The Occasional Paper

While reading the latest version of NCTE's English Journal, I came across a reference to a teaching idea that first graced EJ's pages back in 2003. It was an assignment called the Occasional Paper by Bill Martin.

The premise is simple. Once or twice each quarter, students write a brief essay on a topic of their choice and read it out loud to their classmates. The idea for these papers is that they are miniature reflections and meditations on life. Martin asks his students to be observant of the moment, and to "explore occurrences that would usually be dismissed as unimportant." The assignment isn't graded, and the teacher refrains from making negative comments. Martin explains:

If a paper is bad, I don’t penalize. By not
penalizing for lack of effort, I make it shameful not
to put some effort into it. By not counting off for
laziness, I make laziness a lazy choice. Carelessness
is prevented by caring more.

Once students have something worth saying, they will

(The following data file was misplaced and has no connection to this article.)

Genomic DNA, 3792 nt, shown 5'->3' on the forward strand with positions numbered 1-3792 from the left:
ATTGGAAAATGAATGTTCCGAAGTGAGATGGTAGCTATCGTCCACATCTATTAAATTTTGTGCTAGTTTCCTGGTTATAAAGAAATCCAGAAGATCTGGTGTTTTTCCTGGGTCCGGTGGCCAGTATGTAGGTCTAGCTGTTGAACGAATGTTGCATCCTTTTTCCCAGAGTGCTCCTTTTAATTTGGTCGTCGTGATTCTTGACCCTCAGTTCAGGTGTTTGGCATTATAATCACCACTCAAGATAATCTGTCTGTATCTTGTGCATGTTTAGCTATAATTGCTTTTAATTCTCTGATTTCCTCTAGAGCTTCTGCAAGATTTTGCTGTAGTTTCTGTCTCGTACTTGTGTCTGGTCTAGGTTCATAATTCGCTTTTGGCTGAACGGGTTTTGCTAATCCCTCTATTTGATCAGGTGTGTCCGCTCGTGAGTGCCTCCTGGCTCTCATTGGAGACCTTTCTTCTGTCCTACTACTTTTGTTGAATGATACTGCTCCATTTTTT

struggle willingly to say it right. Eventually, students
will start to see what it is that makes a paper have impact.
The student who tries to get a grade without any effort does
not come across as a clever trickster who “got something
for nothing”; instead the student is seen as
someone who gets something and gives back nothing.

The motivation to do good work is like the motivation
operating on the playing field or on the
dance floor. It is motivation from inside and from
pride in doing good work. Ironically, by not assessing
content I put more pressure on students to come
up with something substantial.

The benefits of providing students an opportunity to write an "occasional paper" certainly seem to outweigh the drawbacks. In fact, it's hard for me to find the drawbacks, as the OP encourages students to be reflective and develop meaningful, personal compositions that show a measure of thought, creativity, and insight. It gets them up in front of the class reading to an authentic audience, and it guarantees them immediate response from their peers. And, because the only instructor feedback students receive is positive (as if the piece bombs the teacher refrains from comment), students will be more willing to go beyond the safe and predictable to the bold realm of imagination, creativity, and risk-taking - the realm where good writing lives.

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